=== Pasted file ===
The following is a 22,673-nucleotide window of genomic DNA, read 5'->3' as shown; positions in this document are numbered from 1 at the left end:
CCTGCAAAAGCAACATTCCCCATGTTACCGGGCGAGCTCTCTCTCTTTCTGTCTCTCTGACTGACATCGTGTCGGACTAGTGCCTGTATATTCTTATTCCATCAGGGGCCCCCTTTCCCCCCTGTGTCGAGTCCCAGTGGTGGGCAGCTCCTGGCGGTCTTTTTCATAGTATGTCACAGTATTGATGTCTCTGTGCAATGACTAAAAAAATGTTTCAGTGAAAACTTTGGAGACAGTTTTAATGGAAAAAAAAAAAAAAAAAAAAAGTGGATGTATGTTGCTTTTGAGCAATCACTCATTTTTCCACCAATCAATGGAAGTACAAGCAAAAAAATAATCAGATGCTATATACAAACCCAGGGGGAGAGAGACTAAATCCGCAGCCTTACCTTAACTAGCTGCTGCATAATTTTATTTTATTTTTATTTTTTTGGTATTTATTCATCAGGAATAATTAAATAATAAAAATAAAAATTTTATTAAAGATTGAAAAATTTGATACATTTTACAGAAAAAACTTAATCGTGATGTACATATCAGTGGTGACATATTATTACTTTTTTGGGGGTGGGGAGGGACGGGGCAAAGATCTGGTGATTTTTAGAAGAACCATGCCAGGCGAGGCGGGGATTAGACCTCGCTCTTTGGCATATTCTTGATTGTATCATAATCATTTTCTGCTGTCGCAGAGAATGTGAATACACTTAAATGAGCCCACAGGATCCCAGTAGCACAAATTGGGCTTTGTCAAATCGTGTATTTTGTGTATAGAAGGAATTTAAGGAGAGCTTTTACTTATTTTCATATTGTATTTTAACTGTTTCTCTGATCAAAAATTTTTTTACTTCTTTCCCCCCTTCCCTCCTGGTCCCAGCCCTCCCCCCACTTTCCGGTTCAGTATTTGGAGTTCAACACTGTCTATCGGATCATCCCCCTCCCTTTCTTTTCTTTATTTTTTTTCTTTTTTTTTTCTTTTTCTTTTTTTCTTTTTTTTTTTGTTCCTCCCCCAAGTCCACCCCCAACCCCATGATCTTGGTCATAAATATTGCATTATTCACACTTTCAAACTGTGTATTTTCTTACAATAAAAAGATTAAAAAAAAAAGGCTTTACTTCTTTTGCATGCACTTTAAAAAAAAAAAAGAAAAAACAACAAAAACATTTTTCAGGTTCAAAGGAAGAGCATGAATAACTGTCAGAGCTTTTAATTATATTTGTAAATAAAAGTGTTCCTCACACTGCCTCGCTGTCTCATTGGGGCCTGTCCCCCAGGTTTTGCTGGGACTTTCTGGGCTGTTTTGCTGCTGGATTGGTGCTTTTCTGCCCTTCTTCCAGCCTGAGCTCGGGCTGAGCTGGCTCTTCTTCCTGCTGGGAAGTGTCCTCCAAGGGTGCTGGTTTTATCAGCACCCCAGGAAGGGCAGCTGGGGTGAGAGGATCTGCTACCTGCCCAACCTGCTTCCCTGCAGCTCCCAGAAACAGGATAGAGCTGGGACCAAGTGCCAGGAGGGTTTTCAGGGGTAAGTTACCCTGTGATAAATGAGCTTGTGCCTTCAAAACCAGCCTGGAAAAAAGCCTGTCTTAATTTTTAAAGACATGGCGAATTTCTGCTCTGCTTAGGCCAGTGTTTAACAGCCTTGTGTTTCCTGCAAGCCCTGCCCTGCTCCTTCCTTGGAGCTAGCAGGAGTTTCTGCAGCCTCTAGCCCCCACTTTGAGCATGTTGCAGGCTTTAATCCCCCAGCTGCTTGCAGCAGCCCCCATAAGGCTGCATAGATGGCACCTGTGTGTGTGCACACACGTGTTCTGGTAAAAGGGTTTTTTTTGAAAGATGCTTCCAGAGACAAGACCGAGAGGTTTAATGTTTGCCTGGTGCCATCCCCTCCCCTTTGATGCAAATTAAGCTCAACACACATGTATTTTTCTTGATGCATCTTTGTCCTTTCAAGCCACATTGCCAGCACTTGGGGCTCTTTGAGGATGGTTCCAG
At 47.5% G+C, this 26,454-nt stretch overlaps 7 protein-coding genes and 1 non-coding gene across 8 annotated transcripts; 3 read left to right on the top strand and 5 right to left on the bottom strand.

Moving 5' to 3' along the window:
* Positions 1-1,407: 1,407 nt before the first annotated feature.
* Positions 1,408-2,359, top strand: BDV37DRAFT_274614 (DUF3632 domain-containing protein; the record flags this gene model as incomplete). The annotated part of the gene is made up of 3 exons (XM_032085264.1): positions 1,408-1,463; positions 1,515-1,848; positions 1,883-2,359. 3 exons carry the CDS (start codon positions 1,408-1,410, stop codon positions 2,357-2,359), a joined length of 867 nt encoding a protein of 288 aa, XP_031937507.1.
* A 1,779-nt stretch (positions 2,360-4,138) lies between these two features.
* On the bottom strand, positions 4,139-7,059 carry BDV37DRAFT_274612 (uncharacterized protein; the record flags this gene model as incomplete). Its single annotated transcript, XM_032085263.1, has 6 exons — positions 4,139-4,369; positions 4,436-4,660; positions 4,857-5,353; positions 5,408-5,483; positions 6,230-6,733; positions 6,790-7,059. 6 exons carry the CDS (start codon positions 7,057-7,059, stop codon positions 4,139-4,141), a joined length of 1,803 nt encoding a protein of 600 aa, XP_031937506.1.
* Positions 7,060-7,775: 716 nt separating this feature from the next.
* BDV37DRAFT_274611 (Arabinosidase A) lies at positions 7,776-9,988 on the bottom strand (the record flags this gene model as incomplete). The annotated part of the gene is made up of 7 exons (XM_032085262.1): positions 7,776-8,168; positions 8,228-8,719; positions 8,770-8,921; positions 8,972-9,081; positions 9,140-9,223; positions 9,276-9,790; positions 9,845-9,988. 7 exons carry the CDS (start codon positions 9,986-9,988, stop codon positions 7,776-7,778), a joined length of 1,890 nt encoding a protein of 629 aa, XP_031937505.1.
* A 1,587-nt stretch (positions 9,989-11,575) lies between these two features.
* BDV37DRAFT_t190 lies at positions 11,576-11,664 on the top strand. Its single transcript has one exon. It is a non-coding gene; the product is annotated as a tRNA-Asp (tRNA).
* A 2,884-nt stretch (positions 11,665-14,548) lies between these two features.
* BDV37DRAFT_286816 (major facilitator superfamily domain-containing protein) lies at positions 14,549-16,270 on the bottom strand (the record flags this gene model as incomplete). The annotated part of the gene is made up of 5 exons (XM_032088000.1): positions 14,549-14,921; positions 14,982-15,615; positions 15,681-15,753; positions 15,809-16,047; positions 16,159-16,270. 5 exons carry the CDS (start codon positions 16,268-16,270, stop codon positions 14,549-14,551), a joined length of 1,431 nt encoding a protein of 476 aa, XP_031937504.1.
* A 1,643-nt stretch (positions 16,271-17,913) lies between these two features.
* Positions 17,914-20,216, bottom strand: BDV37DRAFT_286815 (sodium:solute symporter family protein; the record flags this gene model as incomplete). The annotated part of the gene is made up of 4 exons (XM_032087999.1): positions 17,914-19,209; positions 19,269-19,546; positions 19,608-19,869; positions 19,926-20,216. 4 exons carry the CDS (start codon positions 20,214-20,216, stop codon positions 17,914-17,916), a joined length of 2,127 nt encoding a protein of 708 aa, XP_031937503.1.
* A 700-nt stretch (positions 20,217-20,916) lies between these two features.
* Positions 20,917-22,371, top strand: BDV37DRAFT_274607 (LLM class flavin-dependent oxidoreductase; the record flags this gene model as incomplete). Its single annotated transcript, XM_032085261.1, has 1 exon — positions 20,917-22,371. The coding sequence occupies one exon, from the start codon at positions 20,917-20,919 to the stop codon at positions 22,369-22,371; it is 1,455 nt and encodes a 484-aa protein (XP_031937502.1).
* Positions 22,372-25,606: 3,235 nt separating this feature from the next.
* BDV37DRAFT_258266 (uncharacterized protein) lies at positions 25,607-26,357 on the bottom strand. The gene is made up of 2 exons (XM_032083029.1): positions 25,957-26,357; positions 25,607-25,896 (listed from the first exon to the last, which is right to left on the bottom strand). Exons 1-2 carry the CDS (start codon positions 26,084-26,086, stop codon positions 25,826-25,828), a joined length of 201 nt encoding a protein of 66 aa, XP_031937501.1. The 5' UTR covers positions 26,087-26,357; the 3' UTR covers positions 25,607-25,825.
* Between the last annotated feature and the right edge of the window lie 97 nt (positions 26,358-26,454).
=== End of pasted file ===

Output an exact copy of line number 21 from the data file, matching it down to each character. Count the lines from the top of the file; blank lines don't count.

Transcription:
* Between the last annotated feature and the right edge of the window lie 97 nt (positions 26,358-26,454).